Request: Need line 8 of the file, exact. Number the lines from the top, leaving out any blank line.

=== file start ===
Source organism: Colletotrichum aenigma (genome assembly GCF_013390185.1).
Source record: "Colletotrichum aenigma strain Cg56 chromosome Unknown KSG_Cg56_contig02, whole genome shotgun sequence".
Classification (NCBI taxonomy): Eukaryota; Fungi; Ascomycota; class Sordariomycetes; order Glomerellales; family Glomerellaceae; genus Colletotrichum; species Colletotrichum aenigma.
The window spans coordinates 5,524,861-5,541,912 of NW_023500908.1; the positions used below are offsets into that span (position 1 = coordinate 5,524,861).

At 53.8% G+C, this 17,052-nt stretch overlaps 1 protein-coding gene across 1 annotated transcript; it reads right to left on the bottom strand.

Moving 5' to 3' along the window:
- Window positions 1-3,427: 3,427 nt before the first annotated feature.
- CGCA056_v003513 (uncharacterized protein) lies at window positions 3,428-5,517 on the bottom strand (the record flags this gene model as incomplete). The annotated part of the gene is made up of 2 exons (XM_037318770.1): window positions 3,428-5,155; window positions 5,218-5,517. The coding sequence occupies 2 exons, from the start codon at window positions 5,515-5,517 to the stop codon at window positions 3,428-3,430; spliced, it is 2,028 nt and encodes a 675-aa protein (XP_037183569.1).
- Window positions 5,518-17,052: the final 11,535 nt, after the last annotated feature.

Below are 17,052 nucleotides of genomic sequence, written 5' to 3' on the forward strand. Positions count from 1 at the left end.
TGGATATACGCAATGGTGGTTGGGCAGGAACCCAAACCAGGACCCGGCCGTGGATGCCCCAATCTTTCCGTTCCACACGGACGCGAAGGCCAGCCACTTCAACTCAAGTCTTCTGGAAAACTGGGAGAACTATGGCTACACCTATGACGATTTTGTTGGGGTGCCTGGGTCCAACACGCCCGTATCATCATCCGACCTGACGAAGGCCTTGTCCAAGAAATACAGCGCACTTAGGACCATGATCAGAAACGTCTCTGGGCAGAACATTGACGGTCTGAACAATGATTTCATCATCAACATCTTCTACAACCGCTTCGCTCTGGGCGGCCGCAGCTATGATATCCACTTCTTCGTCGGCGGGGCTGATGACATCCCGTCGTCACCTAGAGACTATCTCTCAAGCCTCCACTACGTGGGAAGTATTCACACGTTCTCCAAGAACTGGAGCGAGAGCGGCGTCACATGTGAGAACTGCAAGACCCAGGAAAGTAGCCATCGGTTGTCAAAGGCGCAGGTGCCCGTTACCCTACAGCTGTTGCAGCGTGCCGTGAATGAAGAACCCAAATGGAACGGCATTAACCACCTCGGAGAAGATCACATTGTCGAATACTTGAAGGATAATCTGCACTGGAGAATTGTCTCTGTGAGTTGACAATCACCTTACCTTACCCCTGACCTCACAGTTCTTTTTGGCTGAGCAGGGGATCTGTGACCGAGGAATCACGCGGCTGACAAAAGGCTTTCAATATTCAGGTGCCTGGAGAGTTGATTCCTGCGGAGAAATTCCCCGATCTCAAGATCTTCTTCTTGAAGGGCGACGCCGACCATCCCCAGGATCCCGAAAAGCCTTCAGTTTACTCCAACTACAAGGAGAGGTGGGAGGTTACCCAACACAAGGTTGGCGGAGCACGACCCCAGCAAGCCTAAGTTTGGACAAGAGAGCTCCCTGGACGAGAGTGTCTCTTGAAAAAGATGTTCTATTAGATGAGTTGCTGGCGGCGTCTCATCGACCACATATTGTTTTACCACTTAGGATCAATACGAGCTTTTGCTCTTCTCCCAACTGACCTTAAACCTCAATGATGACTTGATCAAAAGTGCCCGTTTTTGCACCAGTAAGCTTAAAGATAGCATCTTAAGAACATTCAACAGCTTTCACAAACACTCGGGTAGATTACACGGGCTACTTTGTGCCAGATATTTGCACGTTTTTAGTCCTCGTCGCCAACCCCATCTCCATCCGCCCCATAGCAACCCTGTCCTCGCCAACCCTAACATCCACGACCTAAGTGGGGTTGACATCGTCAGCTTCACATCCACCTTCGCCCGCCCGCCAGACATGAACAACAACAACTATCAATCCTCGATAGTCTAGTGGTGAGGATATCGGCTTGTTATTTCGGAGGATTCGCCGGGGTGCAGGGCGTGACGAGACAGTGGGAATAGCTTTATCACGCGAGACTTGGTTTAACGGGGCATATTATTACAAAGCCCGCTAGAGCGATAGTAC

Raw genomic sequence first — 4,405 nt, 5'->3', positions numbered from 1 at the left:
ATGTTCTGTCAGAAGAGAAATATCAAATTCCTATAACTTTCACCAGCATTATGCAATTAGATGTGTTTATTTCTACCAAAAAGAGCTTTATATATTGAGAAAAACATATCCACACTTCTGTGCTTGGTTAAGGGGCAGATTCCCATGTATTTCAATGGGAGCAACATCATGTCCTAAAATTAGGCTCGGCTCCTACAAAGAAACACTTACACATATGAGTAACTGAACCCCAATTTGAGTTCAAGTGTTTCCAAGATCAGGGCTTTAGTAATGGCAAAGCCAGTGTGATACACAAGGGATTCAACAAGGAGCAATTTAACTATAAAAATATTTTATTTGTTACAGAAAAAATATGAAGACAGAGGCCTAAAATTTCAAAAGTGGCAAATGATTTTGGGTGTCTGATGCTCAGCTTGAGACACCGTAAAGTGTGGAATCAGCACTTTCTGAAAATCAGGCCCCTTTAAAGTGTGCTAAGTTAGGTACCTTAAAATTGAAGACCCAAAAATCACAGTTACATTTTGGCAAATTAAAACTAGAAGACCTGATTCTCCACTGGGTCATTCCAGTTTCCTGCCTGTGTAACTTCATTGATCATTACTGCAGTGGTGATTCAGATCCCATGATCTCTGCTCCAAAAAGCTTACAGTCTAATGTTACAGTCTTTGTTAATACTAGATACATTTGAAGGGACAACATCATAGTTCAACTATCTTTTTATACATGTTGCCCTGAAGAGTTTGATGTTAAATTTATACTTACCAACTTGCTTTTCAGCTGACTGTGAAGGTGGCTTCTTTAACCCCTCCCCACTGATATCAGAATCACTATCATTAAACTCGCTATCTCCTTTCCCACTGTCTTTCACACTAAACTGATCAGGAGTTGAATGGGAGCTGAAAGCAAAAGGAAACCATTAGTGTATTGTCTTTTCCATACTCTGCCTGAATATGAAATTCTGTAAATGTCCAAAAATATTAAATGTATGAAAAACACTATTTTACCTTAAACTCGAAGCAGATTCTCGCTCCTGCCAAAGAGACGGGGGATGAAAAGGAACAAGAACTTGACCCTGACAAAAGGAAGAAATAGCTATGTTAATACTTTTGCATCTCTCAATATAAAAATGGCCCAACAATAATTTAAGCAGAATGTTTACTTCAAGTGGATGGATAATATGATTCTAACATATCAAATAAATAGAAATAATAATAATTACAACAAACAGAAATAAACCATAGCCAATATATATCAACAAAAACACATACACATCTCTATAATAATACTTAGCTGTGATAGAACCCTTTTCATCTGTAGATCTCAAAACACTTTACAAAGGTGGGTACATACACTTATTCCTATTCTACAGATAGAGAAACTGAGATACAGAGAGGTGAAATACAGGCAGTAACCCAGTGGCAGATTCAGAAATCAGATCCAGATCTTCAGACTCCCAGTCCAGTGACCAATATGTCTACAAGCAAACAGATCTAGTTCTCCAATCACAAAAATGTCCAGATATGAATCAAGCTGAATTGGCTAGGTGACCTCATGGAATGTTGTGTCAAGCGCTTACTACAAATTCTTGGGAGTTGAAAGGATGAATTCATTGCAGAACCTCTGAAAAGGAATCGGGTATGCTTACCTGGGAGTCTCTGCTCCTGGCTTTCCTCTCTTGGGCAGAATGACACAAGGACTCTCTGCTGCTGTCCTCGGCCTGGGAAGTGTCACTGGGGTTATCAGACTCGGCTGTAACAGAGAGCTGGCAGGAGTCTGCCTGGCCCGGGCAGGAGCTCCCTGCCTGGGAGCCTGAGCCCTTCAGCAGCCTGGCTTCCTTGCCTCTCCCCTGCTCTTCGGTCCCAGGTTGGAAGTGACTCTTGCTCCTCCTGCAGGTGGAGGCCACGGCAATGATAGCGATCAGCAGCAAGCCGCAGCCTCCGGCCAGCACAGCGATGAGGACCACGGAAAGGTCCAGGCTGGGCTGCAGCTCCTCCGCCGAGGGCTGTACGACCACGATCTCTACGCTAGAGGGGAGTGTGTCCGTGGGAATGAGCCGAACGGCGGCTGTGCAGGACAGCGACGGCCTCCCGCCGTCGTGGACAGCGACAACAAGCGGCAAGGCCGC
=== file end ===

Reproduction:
- CGCA056_v003513 (uncharacterized protein) lies at window positions 3,428-5,517 on the bottom strand (the record flags this gene model as incomplete). The annotated part of the gene is made up of 2 exons (XM_037318770.1): window positions 3,428-5,155; window positions 5,218-5,517. The coding sequence occupies 2 exons, from the start codon at window positions 5,515-5,517 to the stop codon at window positions 3,428-3,430; spliced, it is 2,028 nt and encodes a 675-aa protein (XP_037183569.1).